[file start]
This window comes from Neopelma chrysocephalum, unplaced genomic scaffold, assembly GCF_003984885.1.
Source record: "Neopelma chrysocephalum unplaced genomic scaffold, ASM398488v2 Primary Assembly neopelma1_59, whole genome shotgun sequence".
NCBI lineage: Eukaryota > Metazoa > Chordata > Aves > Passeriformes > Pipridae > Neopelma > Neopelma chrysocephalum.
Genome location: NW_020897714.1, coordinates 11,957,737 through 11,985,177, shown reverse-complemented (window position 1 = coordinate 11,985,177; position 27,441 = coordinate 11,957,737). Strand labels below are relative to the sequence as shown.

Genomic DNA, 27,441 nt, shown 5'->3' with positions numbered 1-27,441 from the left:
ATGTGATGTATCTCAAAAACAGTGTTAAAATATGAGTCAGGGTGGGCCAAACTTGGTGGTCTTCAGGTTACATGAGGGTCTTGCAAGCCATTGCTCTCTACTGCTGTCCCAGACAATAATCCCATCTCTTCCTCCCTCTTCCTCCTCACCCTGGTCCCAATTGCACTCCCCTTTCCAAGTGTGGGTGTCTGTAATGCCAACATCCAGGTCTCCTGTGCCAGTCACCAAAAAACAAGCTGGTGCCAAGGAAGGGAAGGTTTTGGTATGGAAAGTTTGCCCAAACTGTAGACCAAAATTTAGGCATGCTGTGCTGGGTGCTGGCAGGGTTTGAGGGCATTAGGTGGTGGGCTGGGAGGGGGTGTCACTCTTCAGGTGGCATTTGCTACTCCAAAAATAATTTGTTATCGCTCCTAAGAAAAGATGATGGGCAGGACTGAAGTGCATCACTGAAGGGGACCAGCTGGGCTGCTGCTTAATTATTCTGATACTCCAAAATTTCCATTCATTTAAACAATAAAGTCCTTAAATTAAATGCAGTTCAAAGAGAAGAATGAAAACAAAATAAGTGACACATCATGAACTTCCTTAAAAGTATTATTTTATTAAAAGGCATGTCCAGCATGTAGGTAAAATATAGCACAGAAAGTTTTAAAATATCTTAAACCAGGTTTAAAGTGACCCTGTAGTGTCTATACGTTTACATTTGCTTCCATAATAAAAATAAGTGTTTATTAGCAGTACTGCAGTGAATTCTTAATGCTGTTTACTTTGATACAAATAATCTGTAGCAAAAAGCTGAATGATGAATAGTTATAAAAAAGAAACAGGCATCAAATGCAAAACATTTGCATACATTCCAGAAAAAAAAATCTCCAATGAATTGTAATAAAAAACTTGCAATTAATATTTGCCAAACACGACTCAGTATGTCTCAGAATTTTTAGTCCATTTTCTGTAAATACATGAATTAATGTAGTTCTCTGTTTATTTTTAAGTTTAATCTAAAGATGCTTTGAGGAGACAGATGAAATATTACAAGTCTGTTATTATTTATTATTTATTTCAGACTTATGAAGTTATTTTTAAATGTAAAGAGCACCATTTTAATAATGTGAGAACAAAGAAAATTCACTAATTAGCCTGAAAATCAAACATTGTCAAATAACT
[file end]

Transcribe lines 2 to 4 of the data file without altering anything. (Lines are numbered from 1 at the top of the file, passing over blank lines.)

Source record: "Neopelma chrysocephalum unplaced genomic scaffold, ASM398488v2 Primary Assembly neopelma1_59, whole genome shotgun sequence".
NCBI lineage: Eukaryota > Metazoa > Chordata > Aves > Passeriformes > Pipridae > Neopelma > Neopelma chrysocephalum.
Genome location: NW_020897714.1, coordinates 11,957,737 through 11,985,177, shown reverse-complemented (window position 1 = coordinate 11,985,177; position 27,441 = coordinate 11,957,737). Strand labels below are relative to the sequence as shown.